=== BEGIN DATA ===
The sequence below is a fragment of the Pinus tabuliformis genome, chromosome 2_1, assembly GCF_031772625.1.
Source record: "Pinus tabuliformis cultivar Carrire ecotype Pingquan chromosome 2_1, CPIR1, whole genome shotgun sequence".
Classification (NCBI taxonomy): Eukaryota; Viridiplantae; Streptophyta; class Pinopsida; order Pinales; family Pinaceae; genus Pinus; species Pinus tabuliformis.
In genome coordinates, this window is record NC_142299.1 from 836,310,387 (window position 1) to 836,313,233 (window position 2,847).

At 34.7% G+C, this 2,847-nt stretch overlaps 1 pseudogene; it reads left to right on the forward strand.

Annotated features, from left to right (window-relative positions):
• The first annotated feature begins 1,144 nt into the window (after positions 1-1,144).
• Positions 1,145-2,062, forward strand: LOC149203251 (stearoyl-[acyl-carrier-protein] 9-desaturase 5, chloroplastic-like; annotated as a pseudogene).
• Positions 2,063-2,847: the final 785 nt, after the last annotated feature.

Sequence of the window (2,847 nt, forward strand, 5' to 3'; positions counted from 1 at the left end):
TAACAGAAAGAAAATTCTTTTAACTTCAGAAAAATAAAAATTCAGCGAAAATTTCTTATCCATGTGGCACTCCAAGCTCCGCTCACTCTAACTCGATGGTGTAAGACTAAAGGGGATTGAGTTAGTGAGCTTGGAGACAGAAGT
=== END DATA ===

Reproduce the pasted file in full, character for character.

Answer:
The sequence below is a fragment of the Pinus tabuliformis genome, chromosome 2_1, assembly GCF_031772625.1.
Source record: "Pinus tabuliformis cultivar Carrire ecotype Pingquan chromosome 2_1, CPIR1, whole genome shotgun sequence".
Classification (NCBI taxonomy): Eukaryota; Viridiplantae; Streptophyta; class Pinopsida; order Pinales; family Pinaceae; genus Pinus; species Pinus tabuliformis.
In genome coordinates, this window is record NC_142299.1 from 836,310,387 (window position 1) to 836,313,233 (window position 2,847).

At 34.7% G+C, this 2,847-nt stretch overlaps 1 pseudogene; it reads left to right on the forward strand.

Annotated features, from left to right (window-relative positions):
• The first annotated feature begins 1,144 nt into the window (after positions 1-1,144).
• Positions 1,145-2,062, forward strand: LOC149203251 (stearoyl-[acyl-carrier-protein] 9-desaturase 5, chloroplastic-like; annotated as a pseudogene).
• Positions 2,063-2,847: the final 785 nt, after the last annotated feature.

Sequence of the window (2,847 nt, forward strand, 5' to 3'; positions counted from 1 at the left end):
TAACAGAAAGAAAATTCTTTTAACTTCAGAAAAATAAAAATTCAGCGAAAATTTCTTATCCATGTGGCACTCCAAGCTCCGCTCACTCTAACTCGATGGTGTAAGACTAAAGGGGATTGAGTTAGTGAGCTTGGAGACAGAAGT